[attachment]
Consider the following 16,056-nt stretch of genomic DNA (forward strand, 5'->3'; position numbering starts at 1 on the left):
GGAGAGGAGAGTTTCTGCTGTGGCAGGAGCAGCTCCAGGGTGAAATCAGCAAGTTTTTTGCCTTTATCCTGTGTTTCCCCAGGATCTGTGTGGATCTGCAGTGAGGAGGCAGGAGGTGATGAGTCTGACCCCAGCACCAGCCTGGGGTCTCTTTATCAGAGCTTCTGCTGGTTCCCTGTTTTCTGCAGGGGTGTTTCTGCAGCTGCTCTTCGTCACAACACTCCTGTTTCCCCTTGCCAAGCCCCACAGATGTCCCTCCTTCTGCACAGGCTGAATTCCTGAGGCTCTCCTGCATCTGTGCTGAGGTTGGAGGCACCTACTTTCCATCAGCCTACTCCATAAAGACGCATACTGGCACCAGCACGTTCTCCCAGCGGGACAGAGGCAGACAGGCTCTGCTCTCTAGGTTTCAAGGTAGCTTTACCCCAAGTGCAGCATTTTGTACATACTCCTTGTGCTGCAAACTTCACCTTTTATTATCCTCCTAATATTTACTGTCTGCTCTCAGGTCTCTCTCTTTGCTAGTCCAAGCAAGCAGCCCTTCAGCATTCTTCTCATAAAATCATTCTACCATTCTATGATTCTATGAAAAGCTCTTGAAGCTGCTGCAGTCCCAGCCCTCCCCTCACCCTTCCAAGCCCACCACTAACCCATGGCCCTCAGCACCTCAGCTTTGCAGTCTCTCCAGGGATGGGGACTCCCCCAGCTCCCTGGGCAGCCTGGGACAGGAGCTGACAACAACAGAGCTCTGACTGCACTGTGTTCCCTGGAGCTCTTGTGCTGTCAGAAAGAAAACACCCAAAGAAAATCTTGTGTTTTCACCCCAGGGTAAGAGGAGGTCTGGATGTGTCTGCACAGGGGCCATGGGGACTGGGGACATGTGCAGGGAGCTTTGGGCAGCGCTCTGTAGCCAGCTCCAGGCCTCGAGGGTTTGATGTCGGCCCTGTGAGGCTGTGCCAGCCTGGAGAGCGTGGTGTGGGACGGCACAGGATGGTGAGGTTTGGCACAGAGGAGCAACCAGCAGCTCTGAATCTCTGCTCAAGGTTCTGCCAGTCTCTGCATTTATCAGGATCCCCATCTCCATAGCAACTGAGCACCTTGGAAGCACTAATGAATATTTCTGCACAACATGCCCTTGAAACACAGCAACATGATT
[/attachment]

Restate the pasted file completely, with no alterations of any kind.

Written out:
Consider the following 16,056-nt stretch of genomic DNA (forward strand, 5'->3'; position numbering starts at 1 on the left):
GGAGAGGAGAGTTTCTGCTGTGGCAGGAGCAGCTCCAGGGTGAAATCAGCAAGTTTTTTGCCTTTATCCTGTGTTTCCCCAGGATCTGTGTGGATCTGCAGTGAGGAGGCAGGAGGTGATGAGTCTGACCCCAGCACCAGCCTGGGGTCTCTTTATCAGAGCTTCTGCTGGTTCCCTGTTTTCTGCAGGGGTGTTTCTGCAGCTGCTCTTCGTCACAACACTCCTGTTTCCCCTTGCCAAGCCCCACAGATGTCCCTCCTTCTGCACAGGCTGAATTCCTGAGGCTCTCCTGCATCTGTGCTGAGGTTGGAGGCACCTACTTTCCATCAGCCTACTCCATAAAGACGCATACTGGCACCAGCACGTTCTCCCAGCGGGACAGAGGCAGACAGGCTCTGCTCTCTAGGTTTCAAGGTAGCTTTACCCCAAGTGCAGCATTTTGTACATACTCCTTGTGCTGCAAACTTCACCTTTTATTATCCTCCTAATATTTACTGTCTGCTCTCAGGTCTCTCTCTTTGCTAGTCCAAGCAAGCAGCCCTTCAGCATTCTTCTCATAAAATCATTCTACCATTCTATGATTCTATGAAAAGCTCTTGAAGCTGCTGCAGTCCCAGCCCTCCCCTCACCCTTCCAAGCCCACCACTAACCCATGGCCCTCAGCACCTCAGCTTTGCAGTCTCTCCAGGGATGGGGACTCCCCCAGCTCCCTGGGCAGCCTGGGACAGGAGCTGACAACAACAGAGCTCTGACTGCACTGTGTTCCCTGGAGCTCTTGTGCTGTCAGAAAGAAAACACCCAAAGAAAATCTTGTGTTTTCACCCCAGGGTAAGAGGAGGTCTGGATGTGTCTGCACAGGGGCCATGGGGACTGGGGACATGTGCAGGGAGCTTTGGGCAGCGCTCTGTAGCCAGCTCCAGGCCTCGAGGGTTTGATGTCGGCCCTGTGAGGCTGTGCCAGCCTGGAGAGCGTGGTGTGGGACGGCACAGGATGGTGAGGTTTGGCACAGAGGAGCAACCAGCAGCTCTGAATCTCTGCTCAAGGTTCTGCCAGTCTCTGCATTTATCAGGATCCCCATCTCCATAGCAACTGAGCACCTTGGAAGCACTAATGAATATTTCTGCACAACATGCCCTTGAAACACAGCAACATGATT